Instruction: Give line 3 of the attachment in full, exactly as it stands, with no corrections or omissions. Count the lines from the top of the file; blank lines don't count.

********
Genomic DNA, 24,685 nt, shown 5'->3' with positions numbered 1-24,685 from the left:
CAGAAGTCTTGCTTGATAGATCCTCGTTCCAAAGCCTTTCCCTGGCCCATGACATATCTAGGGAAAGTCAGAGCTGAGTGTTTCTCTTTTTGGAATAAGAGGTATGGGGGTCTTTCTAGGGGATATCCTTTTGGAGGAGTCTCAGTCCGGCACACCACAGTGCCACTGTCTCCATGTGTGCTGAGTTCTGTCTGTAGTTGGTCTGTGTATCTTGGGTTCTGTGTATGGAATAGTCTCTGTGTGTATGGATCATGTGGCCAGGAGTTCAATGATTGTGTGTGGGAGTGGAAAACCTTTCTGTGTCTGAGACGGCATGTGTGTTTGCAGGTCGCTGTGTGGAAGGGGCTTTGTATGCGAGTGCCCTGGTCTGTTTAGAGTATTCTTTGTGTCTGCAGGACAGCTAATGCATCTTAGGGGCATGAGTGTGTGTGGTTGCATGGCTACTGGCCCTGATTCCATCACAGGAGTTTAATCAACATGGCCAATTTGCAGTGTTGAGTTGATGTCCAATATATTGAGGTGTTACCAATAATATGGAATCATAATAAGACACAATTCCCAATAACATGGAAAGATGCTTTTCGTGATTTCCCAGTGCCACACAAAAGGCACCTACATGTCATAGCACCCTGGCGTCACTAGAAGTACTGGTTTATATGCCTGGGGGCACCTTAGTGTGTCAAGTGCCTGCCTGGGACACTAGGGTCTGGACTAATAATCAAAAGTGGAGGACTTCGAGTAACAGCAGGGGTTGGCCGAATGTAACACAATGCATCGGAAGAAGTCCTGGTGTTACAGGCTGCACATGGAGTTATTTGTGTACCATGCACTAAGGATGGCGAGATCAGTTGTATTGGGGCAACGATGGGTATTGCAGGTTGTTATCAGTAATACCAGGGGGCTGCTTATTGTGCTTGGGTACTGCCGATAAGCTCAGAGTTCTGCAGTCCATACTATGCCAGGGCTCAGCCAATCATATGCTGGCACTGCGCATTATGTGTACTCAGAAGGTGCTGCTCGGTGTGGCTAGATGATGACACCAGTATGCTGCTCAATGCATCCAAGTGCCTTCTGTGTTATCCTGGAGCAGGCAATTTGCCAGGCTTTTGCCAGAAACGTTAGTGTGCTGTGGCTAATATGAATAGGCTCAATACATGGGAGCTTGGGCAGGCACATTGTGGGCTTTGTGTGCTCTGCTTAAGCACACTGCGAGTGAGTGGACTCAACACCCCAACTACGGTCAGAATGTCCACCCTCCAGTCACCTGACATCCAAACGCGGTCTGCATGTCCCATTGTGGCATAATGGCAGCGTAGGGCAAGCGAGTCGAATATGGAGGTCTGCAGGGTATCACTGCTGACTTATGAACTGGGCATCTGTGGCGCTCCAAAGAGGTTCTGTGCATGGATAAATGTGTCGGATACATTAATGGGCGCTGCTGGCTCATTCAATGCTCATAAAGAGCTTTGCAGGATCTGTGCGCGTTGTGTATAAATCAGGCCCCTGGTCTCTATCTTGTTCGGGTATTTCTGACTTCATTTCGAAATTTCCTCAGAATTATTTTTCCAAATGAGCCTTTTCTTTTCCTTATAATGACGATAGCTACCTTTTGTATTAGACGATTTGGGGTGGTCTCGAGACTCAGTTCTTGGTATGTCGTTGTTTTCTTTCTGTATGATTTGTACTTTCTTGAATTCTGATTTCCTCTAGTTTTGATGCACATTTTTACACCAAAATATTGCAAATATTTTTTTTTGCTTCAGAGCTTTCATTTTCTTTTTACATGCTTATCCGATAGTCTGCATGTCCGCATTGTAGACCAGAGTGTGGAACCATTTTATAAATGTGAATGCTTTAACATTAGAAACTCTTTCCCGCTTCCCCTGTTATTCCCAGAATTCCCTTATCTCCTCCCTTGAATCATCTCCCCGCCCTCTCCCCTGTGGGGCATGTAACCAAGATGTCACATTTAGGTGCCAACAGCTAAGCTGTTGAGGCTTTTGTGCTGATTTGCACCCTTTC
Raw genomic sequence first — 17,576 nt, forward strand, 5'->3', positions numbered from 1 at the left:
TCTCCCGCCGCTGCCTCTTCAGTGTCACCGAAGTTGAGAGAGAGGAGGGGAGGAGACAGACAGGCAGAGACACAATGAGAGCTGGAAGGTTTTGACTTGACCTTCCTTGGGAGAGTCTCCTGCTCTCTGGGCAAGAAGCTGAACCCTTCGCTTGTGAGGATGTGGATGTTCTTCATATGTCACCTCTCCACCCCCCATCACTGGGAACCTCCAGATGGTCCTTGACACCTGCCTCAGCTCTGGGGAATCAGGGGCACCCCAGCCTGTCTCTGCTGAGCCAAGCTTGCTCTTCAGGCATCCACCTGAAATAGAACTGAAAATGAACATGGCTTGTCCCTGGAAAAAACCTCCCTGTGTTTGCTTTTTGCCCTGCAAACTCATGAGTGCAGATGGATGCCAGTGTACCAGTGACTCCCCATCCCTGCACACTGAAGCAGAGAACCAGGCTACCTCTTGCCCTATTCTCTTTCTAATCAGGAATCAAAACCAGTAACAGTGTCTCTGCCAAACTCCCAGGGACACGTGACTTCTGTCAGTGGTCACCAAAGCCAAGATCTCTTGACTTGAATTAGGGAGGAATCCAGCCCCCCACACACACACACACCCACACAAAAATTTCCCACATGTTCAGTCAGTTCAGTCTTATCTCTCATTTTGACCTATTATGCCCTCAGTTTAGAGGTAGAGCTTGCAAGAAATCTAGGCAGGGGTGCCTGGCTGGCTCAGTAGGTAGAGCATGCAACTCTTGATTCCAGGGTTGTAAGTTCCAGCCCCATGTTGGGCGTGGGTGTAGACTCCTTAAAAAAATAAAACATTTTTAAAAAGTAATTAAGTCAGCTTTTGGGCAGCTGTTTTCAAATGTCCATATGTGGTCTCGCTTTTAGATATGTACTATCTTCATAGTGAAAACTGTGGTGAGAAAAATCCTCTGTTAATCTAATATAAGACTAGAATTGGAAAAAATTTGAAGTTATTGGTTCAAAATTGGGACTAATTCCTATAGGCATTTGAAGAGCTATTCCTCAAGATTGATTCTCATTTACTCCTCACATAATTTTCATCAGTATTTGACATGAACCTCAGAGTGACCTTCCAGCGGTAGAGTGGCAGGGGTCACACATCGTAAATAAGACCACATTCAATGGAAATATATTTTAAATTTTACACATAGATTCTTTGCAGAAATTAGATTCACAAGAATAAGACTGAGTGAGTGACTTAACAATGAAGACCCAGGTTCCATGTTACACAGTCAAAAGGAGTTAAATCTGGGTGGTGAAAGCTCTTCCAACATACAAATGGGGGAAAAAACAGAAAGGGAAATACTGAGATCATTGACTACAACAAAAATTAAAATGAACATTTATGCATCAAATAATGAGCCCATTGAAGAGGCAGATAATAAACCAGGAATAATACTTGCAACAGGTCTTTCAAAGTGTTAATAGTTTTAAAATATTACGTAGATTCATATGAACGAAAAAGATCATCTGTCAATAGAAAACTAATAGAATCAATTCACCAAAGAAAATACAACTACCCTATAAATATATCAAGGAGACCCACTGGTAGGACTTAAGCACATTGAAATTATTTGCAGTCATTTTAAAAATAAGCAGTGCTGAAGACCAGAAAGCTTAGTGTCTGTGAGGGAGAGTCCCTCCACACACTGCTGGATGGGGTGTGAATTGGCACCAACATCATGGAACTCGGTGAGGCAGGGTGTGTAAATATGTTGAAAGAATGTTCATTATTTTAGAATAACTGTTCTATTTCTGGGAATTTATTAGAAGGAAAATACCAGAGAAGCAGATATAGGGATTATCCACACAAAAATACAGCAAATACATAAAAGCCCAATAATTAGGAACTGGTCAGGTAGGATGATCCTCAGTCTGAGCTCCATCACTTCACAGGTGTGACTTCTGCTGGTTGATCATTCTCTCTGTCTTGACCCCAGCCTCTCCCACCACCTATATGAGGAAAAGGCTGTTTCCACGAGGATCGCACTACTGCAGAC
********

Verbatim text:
Raw genomic sequence first — 17,576 nt, forward strand, 5'->3', positions numbered from 1 at the left: